Integrated airline productivity performance evaluation with CO2 emissions and flight delays

Fei Huang, Dequn Zhou, Jin Li Hu, Qunwei Wang*

*Corresponding author for this work

Research output: Contribution to journalArticlepeer-review

18 Scopus citations


This paper evaluates the airline productivity change by applying a modified global Malmquist productivity index (GMPI) model, incorporating both CO2 emissions and flight delays. Statistical inference is also performed on the GMPI results using the bootstrapping method. Empirical research was conducted on 15 international airlines during 2011-2017. The obtained results showed that the productivity of all airlines had been fluctuating and experienced a slight increase over 2011–2017. Most of these 15 airlines made more progress in managing punctuality than CO2 emissions. High punctuality policy may not be the best choice for all airlines when considering financial constraints, while airlines in more liberalized aviation markets are more likely to improve productivity by reducing flight delays. Efficiency change and technological change were the major driving factors for the growth of airline productivity. European and US airlines benefitted more from superior technology, while most Asian and Oceanian airlines still benefitted from the advantage of efficiency. Based on the findings, specific management advice was given.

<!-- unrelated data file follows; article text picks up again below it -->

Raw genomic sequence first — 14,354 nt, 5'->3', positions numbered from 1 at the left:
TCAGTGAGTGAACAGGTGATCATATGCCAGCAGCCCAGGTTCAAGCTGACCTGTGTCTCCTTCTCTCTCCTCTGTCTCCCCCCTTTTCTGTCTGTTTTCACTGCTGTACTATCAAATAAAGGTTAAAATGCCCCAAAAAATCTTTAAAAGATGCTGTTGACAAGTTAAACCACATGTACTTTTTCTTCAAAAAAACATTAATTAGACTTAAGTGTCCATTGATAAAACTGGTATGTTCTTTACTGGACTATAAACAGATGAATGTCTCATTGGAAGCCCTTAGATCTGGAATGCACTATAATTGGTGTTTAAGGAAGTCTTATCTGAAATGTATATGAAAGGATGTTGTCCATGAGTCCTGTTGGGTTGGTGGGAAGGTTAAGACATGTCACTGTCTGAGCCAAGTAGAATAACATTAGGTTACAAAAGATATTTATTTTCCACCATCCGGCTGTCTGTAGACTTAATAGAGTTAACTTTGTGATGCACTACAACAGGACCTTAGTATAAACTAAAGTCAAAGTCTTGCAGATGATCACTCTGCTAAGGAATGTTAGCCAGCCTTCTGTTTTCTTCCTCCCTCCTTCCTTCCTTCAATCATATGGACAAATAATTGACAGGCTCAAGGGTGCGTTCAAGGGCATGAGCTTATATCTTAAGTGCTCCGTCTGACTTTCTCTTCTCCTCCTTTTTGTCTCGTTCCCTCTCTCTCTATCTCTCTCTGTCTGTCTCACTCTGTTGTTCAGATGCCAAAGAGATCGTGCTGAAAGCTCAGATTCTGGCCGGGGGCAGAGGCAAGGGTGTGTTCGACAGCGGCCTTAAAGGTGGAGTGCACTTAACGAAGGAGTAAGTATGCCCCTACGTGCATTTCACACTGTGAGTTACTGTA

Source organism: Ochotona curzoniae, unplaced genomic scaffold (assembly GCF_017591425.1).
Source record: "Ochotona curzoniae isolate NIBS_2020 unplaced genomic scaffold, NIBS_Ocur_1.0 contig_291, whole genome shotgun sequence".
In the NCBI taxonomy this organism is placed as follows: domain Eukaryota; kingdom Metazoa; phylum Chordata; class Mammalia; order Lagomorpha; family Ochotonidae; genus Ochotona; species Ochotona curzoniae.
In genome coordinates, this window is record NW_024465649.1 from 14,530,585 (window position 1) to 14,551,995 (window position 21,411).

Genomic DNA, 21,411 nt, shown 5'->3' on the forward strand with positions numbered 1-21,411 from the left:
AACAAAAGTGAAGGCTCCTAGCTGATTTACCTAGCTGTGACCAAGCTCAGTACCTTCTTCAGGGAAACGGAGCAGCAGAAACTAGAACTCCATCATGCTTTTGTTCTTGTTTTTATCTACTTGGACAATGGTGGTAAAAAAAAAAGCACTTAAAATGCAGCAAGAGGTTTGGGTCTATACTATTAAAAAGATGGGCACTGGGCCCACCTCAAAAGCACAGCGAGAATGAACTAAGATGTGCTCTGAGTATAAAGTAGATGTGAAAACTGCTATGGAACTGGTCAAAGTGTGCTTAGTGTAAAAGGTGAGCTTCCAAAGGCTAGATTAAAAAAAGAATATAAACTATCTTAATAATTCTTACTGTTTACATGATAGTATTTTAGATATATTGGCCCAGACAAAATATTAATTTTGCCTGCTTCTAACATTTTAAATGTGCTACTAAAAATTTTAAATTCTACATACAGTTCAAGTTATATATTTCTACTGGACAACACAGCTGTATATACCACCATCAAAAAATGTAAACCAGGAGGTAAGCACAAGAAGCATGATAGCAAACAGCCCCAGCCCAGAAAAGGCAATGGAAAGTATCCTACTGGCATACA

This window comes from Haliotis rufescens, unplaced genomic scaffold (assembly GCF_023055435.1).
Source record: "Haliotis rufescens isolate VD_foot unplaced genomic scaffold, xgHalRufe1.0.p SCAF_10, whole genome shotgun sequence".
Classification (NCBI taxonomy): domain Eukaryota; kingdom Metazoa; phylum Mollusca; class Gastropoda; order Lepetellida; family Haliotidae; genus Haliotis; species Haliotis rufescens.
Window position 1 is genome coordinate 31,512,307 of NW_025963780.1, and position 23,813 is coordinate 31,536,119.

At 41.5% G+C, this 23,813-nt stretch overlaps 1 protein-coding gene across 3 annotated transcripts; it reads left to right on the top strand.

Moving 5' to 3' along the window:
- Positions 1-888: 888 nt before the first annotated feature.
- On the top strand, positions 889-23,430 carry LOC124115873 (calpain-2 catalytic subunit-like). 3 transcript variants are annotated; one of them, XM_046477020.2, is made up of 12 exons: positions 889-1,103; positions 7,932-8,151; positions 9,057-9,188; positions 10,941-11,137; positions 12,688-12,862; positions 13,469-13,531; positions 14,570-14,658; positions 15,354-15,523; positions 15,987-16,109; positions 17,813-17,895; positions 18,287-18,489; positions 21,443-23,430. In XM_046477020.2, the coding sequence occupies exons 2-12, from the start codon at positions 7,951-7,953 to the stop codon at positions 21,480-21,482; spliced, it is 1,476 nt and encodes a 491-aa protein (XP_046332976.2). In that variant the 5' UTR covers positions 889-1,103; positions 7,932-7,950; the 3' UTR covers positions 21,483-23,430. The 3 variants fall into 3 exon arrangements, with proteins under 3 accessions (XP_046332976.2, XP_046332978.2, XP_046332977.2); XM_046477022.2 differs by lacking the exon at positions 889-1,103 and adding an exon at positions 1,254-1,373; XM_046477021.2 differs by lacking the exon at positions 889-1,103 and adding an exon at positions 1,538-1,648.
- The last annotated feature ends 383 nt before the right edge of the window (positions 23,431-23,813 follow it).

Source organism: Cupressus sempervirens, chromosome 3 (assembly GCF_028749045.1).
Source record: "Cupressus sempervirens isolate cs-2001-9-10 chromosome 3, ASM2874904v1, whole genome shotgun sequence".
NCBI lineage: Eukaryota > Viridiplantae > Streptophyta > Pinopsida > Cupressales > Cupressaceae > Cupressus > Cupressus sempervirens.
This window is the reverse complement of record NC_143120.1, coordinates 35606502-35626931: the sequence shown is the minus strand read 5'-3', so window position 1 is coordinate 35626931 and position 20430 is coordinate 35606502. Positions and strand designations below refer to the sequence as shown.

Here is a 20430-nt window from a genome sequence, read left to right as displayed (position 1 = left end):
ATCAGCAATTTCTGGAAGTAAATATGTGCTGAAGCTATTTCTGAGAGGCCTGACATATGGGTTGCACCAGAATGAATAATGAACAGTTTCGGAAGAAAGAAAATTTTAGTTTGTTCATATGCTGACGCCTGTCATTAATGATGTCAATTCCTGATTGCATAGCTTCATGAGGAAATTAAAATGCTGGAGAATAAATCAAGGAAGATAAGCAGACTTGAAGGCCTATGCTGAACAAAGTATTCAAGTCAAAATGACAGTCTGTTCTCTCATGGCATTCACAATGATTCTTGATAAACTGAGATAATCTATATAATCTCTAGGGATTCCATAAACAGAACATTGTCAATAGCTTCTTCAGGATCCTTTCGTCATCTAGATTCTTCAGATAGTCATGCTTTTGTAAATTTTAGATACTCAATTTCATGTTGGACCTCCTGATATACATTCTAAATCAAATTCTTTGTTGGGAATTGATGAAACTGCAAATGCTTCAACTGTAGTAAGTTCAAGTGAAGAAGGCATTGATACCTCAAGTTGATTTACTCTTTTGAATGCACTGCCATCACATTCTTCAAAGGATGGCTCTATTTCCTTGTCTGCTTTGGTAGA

Original languageEnglish
Article number101770
JournalJournal of Air Transport Management
StatePublished - May 2020


  • Airline CO emissions
  • Airline performance
  • Flight delays
  • Global malmquist productivity index


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